Sam Shinazzi has been a stalwart of the Sydney indie scene for years – decades even! His slowburn career has been marked by consistency and a strength of low-key yet mature and heartfelt songwriting. His latest and his sixth album, Days I Won’t Forget (Stanley Records) is his best yet. He’s found a really wonderful balance between that lazy acoustic strum that forms the backbone of his songs and their fleshed-out form courtesy of a band that has the subtlety and the vocabulary to dig into a bruised, heartland indie rock anthem and then slow their collective pulse to a wistful and authentic alt-country ballad.
Of the new album, Shinazzi explains that “it has a strong theme of looking back; reminiscing – while this is not worlds away from what I have done before, it was noticeable when writing the first few songs. It is not, in my opinion only, one person’s point of view but a number of lives looking back at various ages and times in their lives. Wondering how they got to where they are; there are positives and negatives,” before adding that “it is about reaching a point where, in some of these stories, people are communicating exactly how they feel about those they are thinking about and wanting to communicate with.
‘Closing Time’ (featuring guest vocals from Katie Brianna) might be the finest song Shinazzi has written. The overwhelming melancholy and late-night sway of the song hits hard, even with the spark of optimism that permeates the song. Shinazzi reveals that it was one of the first songs written for the album. “It certainly sent me in a direction musically and lyrically. It has a bit of a classic structure format-wise. It did feel special, the ones that come quick usually do, and I am proud of how it has turned out. But I am proud of all the songs, and really appreciative the record has been released by Stanley Records and that people are giving it some spins!“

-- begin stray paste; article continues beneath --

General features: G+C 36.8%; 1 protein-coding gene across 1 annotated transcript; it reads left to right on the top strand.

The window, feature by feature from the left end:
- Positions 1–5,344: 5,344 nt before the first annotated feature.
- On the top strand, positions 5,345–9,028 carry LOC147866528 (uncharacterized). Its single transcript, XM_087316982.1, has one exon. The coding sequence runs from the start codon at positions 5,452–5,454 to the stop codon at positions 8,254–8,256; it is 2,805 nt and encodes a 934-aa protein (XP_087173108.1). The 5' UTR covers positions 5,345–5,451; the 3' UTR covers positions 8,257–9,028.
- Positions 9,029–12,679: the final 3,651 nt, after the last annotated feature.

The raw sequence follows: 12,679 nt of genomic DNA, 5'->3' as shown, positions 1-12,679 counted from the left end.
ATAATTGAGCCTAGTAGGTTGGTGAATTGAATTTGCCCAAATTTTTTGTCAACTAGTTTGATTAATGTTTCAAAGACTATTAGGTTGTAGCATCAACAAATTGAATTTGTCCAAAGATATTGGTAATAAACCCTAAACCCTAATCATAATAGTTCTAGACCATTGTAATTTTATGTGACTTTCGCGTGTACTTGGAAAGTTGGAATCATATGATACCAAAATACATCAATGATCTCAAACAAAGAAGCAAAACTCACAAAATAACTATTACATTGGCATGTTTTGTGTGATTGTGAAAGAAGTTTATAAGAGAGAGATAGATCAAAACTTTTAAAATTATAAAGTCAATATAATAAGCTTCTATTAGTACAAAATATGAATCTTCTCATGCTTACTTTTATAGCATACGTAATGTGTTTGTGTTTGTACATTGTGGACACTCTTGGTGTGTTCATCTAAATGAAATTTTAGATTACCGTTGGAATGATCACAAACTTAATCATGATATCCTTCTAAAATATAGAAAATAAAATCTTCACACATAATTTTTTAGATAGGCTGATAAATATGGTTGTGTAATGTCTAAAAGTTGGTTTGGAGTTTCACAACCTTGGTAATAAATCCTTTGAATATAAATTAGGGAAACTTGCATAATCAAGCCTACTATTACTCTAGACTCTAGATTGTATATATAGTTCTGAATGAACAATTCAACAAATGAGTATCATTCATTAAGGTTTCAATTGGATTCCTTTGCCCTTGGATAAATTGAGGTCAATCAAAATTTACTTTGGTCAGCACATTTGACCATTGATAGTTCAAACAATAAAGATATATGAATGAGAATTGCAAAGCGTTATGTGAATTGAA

You can hear Shinazzi’s influences – The Lemonheads, Buffalo Tom, The Jayhawks, the Bruce name-checking cleverly woven into the story of a man looking back and picking apart regrets. That sense of reminiscing, the flashing of memories through verses and choruses is perfectly conveyed in Shinazzi’s voice. He possesses an unassuming, low-key delivery that rides the melodies with real warmth and a weariness that always seems to gently tug on the heartstrings.
Shinazzi was kind enough to answer our Sonic Kicks Q&A, revealing some of the albums that shaped his musical life.
The first album I bought:
Born In The USA by Bruce Springsteen when I was in primary school, from a music/sports equipment store in my suburb. I had no idea Bruce would become my idol in life, for all my life. The production hasn’t aged particularly well, but song for song I still love that album.
The album that soundtracked a relationship:
Perfect From Now On – Built To Spill
The album that inspired me to form a band:
Let Me Come Over by Buffalo Tom. It was the perfect combination of acoustic and electric guitars, heart on sleeve lyrics with yearning vocals. It made me want to go from listening to it on my stereo with headphones to writing my own songs and performing them in front of strangers.
The album that reminds me of my high school years:
Nevermind by Nirvana. Thankfully it killed off a bunch of really average bands we thought were more important than they were, and it opened our ears to music we still hold dear to this day.
The album I’d love to hear live and played in full:
Being There – Wilco
My favourite album cover art:
Hourly Daily – You Am I
A guilty pleasure album I own:
New Jersey by Bon Jovi. I bought it on cassette (a few years before Nirvana’s Nevermind) and played drums to it every afternoon after school. I last listened to it in the van with the boys on the way to Tamworth a month ago, air drumming every single beat.
The last album I bought:
You Reap What You Sow – The Weeping Willows
A recent album I want to buy:
Marrow Gold – Ben Leece